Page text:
When Philip Abrams, nominated for the No. 2 job at the Housing and Urban Development Department, arrived at his Senate confirmation hearing a couple of weeks back he was greeted by 17 empty seats.
Alone at the center of the dais was Sen. Jake Garn (R-Utah), chairman of the Banking, Housing and Urban Affairs Committee, who served up a couple of friendly questions.
"The fact that there's no one here this morning indicates you'll have no problem with your confirmation," Garn told Abrams, who had been studying briefing books for two days. "Do not feel hurt--feel complimented."
Abrams' ascension to the undersecretary's job is part of an agency-wide shuffle that has reorganized some jobs out of existence. Abrams, an affable but aggressive former developer from Boston, was hired as deputy assistant secretary for housing and quickly moved up to federal housing commissioner. Some insiders are floating the name of Maurice Barksdale, deputy assistant secretary for multifamily housing, for Abrams' old job.
HUD also is creating two new high-level posts. A new position of assistant secretary to oversee more than 1.2 million public housing units will go to Warren Lindquist, who won high marks for cleaning up the mess in the now-defunct program to create "new communities." And leading HUD's image-polishing efforts is Robin Raborn, the acting assistant secretary for public affairs.
At a recent news conference Abrams said that his plans to revamp the Office of Housing would "reduce the amount of organizational layering" and get rid of some "anachronistic" programs. For example, he said, HUD doesn't need a construction standards office because most projects now defer to local building codes.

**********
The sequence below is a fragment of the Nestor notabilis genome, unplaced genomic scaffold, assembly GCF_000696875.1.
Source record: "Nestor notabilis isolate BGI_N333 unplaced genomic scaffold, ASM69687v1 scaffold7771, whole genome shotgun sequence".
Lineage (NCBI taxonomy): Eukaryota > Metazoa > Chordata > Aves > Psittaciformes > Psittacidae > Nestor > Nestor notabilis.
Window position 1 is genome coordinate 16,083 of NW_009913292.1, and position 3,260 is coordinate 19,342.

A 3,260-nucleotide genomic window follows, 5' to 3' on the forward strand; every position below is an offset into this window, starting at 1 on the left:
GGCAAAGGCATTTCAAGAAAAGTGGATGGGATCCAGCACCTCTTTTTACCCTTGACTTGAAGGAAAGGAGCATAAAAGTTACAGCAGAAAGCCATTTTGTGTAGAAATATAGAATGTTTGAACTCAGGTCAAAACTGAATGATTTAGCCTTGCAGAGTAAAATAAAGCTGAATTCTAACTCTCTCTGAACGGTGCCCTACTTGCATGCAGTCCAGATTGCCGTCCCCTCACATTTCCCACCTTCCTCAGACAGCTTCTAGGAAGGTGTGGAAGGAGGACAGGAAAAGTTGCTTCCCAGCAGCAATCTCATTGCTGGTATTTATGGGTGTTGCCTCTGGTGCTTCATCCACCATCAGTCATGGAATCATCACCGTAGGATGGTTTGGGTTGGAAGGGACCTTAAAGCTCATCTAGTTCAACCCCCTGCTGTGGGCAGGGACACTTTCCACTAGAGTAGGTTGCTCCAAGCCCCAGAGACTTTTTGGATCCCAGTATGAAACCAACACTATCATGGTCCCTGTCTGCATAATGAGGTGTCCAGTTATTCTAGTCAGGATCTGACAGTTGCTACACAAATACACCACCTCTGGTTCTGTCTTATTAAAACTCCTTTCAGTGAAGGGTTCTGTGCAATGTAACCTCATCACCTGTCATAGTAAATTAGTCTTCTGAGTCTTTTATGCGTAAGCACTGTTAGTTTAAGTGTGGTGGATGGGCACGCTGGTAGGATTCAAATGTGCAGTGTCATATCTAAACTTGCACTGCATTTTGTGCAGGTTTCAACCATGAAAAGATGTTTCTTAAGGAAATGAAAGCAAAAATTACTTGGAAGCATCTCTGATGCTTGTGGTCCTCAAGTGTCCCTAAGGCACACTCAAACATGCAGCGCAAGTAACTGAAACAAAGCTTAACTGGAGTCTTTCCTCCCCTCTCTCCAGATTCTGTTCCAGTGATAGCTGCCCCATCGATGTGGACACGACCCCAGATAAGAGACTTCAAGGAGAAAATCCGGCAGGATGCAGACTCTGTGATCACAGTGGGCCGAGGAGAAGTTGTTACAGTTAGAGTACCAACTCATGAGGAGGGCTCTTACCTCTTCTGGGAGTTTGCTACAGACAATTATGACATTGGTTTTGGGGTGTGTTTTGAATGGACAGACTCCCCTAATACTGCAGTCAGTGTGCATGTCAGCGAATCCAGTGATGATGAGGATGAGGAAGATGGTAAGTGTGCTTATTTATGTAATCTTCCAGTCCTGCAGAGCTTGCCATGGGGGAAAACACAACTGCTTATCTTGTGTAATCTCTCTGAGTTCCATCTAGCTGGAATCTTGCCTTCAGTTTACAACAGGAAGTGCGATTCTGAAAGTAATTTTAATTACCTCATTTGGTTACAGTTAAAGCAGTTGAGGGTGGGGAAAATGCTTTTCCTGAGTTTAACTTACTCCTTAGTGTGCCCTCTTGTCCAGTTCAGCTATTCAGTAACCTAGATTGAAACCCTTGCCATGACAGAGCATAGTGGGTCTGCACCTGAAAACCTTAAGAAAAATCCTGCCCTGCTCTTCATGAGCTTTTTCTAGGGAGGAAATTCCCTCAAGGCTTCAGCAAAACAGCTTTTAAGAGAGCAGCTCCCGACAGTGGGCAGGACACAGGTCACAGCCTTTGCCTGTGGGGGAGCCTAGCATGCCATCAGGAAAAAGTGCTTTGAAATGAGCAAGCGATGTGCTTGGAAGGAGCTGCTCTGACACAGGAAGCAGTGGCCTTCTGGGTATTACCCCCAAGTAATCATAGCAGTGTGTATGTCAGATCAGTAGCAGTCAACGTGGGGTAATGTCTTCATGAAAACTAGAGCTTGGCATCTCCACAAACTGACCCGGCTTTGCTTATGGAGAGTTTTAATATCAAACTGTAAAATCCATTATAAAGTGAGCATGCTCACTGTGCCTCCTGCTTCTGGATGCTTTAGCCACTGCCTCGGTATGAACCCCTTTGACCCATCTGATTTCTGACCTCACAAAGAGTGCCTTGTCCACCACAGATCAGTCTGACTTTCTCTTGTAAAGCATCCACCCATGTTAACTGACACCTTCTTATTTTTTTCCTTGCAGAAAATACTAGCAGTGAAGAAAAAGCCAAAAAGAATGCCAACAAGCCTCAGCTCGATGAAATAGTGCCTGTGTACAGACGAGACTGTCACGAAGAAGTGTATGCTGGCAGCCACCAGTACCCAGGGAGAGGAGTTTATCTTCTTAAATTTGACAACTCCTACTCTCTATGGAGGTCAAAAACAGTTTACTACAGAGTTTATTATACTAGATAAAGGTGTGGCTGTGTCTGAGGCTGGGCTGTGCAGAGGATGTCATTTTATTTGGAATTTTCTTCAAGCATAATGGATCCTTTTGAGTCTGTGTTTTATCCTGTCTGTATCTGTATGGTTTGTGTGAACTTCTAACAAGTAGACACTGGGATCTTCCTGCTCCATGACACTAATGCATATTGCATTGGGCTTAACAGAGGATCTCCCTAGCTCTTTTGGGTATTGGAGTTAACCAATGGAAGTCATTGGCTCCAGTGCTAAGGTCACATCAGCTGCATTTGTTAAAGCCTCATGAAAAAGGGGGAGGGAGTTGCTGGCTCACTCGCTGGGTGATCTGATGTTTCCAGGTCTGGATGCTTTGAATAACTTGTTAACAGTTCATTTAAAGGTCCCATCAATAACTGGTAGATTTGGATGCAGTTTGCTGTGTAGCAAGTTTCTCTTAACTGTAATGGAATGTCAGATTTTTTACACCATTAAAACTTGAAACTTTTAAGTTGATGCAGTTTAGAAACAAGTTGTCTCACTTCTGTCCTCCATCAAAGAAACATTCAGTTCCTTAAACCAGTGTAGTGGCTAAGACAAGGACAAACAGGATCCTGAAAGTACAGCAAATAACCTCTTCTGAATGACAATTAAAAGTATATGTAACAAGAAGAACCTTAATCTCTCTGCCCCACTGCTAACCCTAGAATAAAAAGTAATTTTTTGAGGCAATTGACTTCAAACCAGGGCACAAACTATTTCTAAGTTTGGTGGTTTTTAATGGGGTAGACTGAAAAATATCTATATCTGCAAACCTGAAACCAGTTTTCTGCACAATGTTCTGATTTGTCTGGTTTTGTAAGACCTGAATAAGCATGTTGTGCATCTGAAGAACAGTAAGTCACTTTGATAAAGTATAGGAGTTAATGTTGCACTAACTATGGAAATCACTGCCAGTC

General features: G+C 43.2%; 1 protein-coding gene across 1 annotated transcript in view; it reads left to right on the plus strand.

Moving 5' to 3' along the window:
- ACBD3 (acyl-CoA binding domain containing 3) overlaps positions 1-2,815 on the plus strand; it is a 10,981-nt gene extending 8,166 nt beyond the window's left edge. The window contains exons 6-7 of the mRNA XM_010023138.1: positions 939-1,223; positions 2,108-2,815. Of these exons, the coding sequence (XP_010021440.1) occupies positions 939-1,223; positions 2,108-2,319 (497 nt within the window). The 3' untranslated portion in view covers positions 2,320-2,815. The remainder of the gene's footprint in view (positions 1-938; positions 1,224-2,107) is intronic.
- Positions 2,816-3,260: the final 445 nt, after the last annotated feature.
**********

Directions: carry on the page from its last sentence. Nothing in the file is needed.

The moves also will cause 47 reductions-in-force. Abrams said this was unfortunate, but that HUD had "a continuing skill imbalance, where we don't have the right employes in the right slots."
But the American Federation of Government Employes is up in arms about the layoffs and the fact that it wasn't formally notified until the day of Abrams' news conference. "It's tantamount to a work speedup--the same amount of work being done by fewer people," one union official said.
On the local front, Terry Chisolm, director of HUD's Washington-area office, has been reassigned to a fair-housing unit in Philadelphia. Margaret White, HUD area manager in Richmond, is taking over the Connecticut Avenue office, which has been hard hit by layoffs and has enjoyed a less than stellar reputation for its record in overseeing troubled housing projects. * * *
SMOOTH RIDE . . . As part of a "Golden Fleece" award from Sen. William Proxmire (D-Wis.) last year, HUD Secretary Samuel R. Pierce Jr. won the dubious distinction of having the most expensive limousine of any Cabinet member.
Pierce was among 190 federal officials receiving chauffeur service to their homes at a cost of $3.4 million a year. Proxmire said the busiest car belonged to CIA Director William J. Casey, whose driver received $26,000 in overtime pay last year on top of a $20,000 salary. Pierce's Oldsmobile 98 diesel weighed in with the costliest lease at $8,088.
Proxmire, who authored a law barring many federal officials from using a government car for commuting, said that bureaucrats regard the cars as "a real status symbol. When we try to take the limousine away, they just buck like steers. I think they'd rather lose a billion-dollar program than a limousine."
A HUD spokesman said Pierce had wanted a cheaper General Motors car and settled for the more expensive lease after delivery problems with several area dealers. But when Ford came out with a discount program this year, he said, Pierce was able to get "a much swankier car," a Lincoln Mark 6, for just $3,075.